In an era when our nursing homes and long-term care facilities are already packed to the brim, one risk we must unfortunately consider when we have a loved one in such a facility is the risk of nursing home abuse or neglect. When facilities are understaffed and employees are overworked, abuse and neglect are very real risks—and do happen in West Virginia facilities as well as nationwide.
One of the ways the U.S. government has helped combat instances of abuse and neglect in nursing homes is by putting heavy violations and fines in place that facilities are forced to pay if they fail to pass regular, randomized health and safety inspections. These measures help ensure our loved ones are safe even when we can’t be there for them. Serious consequences like heavy fines make sure facilities do what needs to be done to prioritize resident safety.
And they work. According to The New York Times, almost 6,500 nursing homes were cited for at least one serious health and safety violation since 2013. The most common violations include failing to protect nursing home residents from mistreatment, abuse, neglect, avoidable accidents, and injuries like bedsores which are linked directly to neglect in most cases.
Medicare acted by fining two-thirds of the facilities that were cited. After the fines were paid, the facilities acted to stop further mistreatment, abuse, and neglect from occurring.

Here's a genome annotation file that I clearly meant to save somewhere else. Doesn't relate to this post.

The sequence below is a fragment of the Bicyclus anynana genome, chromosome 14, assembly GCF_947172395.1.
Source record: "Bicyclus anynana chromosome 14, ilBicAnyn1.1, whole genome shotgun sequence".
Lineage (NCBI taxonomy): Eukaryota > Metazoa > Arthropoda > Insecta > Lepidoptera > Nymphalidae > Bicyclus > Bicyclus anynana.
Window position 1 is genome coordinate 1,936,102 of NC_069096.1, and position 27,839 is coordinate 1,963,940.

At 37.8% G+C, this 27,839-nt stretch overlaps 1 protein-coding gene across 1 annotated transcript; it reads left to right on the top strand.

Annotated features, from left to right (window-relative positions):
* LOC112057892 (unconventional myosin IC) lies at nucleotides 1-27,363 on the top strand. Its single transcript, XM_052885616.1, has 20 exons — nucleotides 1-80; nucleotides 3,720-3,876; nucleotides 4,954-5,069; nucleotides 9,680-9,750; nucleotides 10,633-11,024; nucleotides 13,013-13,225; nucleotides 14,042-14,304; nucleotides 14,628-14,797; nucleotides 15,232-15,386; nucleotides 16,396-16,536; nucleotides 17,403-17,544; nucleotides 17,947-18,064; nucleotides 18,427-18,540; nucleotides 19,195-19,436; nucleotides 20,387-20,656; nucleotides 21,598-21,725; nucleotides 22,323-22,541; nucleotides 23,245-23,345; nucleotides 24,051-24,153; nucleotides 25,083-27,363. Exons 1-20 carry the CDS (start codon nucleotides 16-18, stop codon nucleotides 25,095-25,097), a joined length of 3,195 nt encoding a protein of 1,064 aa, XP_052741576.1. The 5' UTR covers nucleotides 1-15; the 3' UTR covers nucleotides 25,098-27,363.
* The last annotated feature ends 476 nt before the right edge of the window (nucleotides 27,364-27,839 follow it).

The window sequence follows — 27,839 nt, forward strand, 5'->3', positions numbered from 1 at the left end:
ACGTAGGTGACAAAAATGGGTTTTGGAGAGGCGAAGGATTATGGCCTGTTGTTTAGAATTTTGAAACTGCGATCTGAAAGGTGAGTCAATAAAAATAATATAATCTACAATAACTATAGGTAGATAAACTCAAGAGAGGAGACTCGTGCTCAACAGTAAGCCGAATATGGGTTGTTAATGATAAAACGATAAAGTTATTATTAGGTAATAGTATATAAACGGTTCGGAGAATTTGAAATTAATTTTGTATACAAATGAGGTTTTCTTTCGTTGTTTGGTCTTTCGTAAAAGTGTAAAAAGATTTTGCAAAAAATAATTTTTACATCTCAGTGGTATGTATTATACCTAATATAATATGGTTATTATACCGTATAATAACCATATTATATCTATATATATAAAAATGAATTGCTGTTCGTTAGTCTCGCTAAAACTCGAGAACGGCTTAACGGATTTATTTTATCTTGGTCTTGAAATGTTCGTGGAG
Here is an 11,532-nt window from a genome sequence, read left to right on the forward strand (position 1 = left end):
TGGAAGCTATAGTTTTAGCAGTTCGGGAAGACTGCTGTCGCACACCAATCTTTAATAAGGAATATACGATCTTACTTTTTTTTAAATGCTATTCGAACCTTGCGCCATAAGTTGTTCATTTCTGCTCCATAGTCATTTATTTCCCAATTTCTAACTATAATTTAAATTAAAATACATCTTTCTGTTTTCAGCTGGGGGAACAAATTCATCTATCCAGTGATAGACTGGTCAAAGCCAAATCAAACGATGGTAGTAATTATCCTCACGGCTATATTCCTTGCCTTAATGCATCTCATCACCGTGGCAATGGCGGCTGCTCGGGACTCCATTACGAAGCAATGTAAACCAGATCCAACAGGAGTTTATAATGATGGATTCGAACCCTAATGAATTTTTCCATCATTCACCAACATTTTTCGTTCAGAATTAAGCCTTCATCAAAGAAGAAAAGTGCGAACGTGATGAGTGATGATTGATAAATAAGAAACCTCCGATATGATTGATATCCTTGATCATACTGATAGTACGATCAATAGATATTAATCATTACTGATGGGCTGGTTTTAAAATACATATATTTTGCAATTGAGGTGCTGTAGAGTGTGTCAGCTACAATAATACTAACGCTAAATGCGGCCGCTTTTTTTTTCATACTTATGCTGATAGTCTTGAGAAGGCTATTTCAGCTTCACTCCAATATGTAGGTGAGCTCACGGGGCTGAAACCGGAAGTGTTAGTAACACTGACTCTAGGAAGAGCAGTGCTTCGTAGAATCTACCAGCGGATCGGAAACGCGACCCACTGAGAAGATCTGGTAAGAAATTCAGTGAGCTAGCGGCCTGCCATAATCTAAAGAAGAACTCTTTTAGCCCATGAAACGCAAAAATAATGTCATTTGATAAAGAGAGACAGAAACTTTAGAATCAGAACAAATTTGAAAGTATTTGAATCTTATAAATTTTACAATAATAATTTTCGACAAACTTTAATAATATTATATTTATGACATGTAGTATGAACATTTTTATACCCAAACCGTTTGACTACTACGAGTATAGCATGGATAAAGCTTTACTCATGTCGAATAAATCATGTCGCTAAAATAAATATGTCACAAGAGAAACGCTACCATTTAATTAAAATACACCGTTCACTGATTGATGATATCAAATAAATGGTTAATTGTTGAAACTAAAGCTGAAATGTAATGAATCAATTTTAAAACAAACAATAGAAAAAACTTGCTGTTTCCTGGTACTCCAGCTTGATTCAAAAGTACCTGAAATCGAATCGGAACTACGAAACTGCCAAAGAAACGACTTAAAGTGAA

In late December 2017, it was discovered that the Trump administration had been slowly but surely scaling back the regulations that allow health and safety inspectors to issue out these fines to long-term care facilities. These guidelines are part of a greater effort to “relax” certain Medicare protocols and regulations that help protect individuals and families from corporations and industry giants.
The new guidelines were requested by the American Health Care Association, the main organization that acts and speaks on behalf of the nursing home industry. The group argued that health and safety inspectors were too focused on finding wrongdoings at long-term care facilities and less concerned about helping the nursing homes.
The heavy fines are a crucial part of ensuring those wrongdoings don’t occur in the first place, however. When we place a loved one in a nursing home, we trust they will be kept safe and healthy. Facilities need a zero-tolerance policy regarding abuse and neglect. There is no level of mistreatment or neglect that should be considered “satisfactory”. There is no middle ground. Safety must always be prioritized.
According to The Times, the new relaxed Medicare guidelines discourage inspectors and safety regulators from issuing fines for a wide range of situations and circumstances—including situations where a resident’s death occurs. Additionally, the new guidelines lower the fines that are issued for breaking regulations.
It’s a simple fact that our elderly loved ones deserve better care—not worse. Strict health and safety regulations with appropriate fines hold facilities accountable for the actions they take or neglect to take to protect residents. Without this high level of accountability, it’s only a matter of time before facilities find ways to cut corners which may place residents at risk.
One other way we help hold nursing homes and healthcare corporations accountable for mistreating patients, residents, and families is through the civil justice system. When we file a civil lawsuit against a facility or corporation that allowed nursing home abuse or neglect to occur to the point where injury or death resulted, we help protect current and future residents by holding the facility accountable.
Corporate accountability matters. The Trump administration’s new Medicare guidelines are attempting to diminish that fact.